Monday, August 3, 2009

Malaria in Cambodia

Researchers recently announced that a strain of malaria parasite in Cambodia has become resistant to "arteminisnin-based drugs". This development "could put millions of lives at risk" (Resistance). "Artemisinin-based combination therapies are the recommended first-line treatments of falciparum malaria in all countries with endemic disease. There are recent concerns that the efficacy of such therapies has declined on the Thai-Cambodian border, historically a site of emerging antimalarial-drug resistance" (Dondorp).

"Choloroquine and sulfadoxine-pyrimethamine resistance in P.falciparum emerged in the late 1950s and 1960s on the Thai-Cambodian border and spread across Asia and then Africa, contributing to millions of deaths from malaria. "Since the first reports of chloroquine-resistant falciparum malaria in southeast Asia and South America...drug-resistant malaria has posed a major problem in malaria control. By the late 1980s, resistance to sulfadoxine-pyrimethamine and to mefloquine was also prevalent on the Thai-Cambodian and Thai-Myanmar (Thai-Burmese) borders, rendering them established multidrug-resistant (MDR) areas" (Wongsrichanalai).

"Artemisinins have been available as monotherapies in western Cambodia for more than 30 years, in a variety of forms and doses, whereas in most countries...they have been a relatively recent introduction." An "extended period of often-suboptimal use, and the genetic background of parasites from this region, might have contributed to the emergence and subsequent spread of these new artemisinin-resistant parasites in western Cambodia." "In contrast, artemisinin derivatives have been used almost exclusively in combination with mefloquine on the Thai-Burmese border, where parasitologic responses to artemisinins remain good, even after 15 years of intensive use" (Dondorp).

The recent study compared patients from Cambodia with those from Thailand. "Researchers (Wellcome Trust-Mahidol University Oxford Tropical Medicine Research Program) discovered that on average "patients in Thailand were clear of malaria parasites within 48 hours" but Cambodian patients averaged 84 hours" (Resistance). "These markedly different parasitologic responses were not explained by differences in age" and "adverse events were mild and did not differ significantly between the two treatment groups" (Dondorp). Dr Arjen Dondorp declared, "Our study suggests that malaria parasites in Cambodia are less susceptible to artemisinin than those in Thailand". Currently, artemisinin is used to "clear the parasites at an early stage, preventing them further maturing and reproducing" (Resistance). Since its introduction, "artemisinin-based combination therapies has reduced the morbidity and mortality associated with malaria" (Dondorp).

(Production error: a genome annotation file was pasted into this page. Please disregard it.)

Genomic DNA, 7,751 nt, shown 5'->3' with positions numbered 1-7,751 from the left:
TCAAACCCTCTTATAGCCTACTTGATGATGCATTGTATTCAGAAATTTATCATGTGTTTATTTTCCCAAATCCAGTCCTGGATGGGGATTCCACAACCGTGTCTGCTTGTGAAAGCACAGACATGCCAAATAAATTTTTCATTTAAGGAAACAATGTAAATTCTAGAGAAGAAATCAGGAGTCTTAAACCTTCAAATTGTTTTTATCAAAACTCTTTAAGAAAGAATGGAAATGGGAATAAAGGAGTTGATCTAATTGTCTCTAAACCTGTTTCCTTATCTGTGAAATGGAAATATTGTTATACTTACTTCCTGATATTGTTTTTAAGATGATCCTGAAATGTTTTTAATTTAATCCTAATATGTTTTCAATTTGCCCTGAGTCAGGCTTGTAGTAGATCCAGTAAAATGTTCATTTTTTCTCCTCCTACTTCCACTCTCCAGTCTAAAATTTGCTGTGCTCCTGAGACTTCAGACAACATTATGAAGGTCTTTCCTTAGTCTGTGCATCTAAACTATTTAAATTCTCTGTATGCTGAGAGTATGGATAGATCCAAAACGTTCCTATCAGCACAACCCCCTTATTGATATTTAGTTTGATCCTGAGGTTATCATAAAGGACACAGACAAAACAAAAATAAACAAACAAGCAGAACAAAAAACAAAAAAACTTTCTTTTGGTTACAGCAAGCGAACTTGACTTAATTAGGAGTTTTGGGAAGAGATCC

However, with the new emergence of resistant malaria parasites, the number of malaria related deaths is expected to rise. "Measures for containment are now urgently needed to limit the spread of these parasites from western Cambodia and to prevent a major threat to current plans for eliminating malaria"(Dondorp). "Sixty percent of Cambodia's landscape poses a malarial risk. One million Cambodians are infected with malaria each year" (Wongsrichanalai). "Malaria remains one of the primary causes of mortality in Cambodia... Sustained efforts through local and national malaria control will be necessary to contain Cambodia's malaria epidemic" (Wongsrichanalai).

Image from Donorp. Graph from comparative study between Cambodia and Thailand, and how well the drugs treat malaria.

Dondorp AM, Nosten F, Yi P, et al. Artemisinin resistance in Plasmodium falciparum malaria. N Engl J Med 2009;361:455-467.
Population Reference Bureau. "Fewer Malaria Cases in Cambodia."
"Resistance to Malaria Drug Reported in Cambodia." US World News. 29 July 2009.
Wongsrichanalai C, Pickard AL, et al. Epidemiology of drug-resistant malaria. 2002 Apr.

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